New U.S. sanctions against the Syrian government will likely leave Damascus dependent on Russian and Iranian support, while deterring aid from potential future partners such as China and the United Arab Emirates. On June 17, the United States sanctioned 39 individuals associated with the Syrian government, including President Bashar al Assad and his wife. Washington also indicated that more sanctions were to come in order to force the Syrian government back into U.N.-led peace negotiations.
With stronger U.S. sanctions now in effect, countries that have previously shown interest in providing Syria aid are unlikely to see many opportunities in the war-torn country's reconstruction. The Syrian economy — already wracked by nine years of civil war, the loss of vital trade due to nearby Lebanon's economic meltdown, and the now likely spread of COVID-19 inside Syria — has very few ways to reverse its current downward trajectory without reconstruction, which the U.N. estimates will require $500 billion in foreign aid. But Syria's closest allies, Russia and Iran, are unwilling and unable to provide that sum due to their own constrained budgets, which has left Damascus looking for other potential partners, including the United Arab Emirates and China. Following sanctions, however, these countries and their businesses are unlikely to risk incurring potentially powerful U.S. sanctions in pursuit of economically limited reconstruction contracts in Syria, leaving Damascus with Moscow and Tehran as its primary links with the international community.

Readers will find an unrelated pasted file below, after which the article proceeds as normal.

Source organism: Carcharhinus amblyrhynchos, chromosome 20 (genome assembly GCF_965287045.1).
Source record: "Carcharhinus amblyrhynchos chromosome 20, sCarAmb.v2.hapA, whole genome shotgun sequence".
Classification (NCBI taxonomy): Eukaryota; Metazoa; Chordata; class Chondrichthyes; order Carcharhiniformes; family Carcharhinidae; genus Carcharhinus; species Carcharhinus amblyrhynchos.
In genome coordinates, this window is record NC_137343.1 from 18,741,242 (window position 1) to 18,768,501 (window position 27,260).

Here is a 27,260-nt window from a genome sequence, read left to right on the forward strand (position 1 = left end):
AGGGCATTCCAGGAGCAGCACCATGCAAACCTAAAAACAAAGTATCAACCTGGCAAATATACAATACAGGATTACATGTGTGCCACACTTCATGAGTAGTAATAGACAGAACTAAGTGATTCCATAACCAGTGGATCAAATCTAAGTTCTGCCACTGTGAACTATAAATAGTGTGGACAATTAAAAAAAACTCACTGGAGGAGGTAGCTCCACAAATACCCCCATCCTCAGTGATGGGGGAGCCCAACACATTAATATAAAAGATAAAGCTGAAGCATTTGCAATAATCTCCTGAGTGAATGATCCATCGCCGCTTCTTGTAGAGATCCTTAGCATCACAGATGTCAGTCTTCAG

New U.S. sanctions will likely leave Syria dependent on Russian and Iranian support, while deterring aid from potential future partners such as China and the United Arab Emirates.
The sanctions will also exacerbate Syria's already dire economic situation, which is producing dissent from inside Syrian loyalist territories, and increasingly threatens the stability of the al Assad family's hold on the state. The financial fallout could undermine the Syrian government's military capabilities, creating a more permissive environment for militants, including those affiliated with the Islamic State and al Qaeda, to regroup and potentially expand their operations in the country.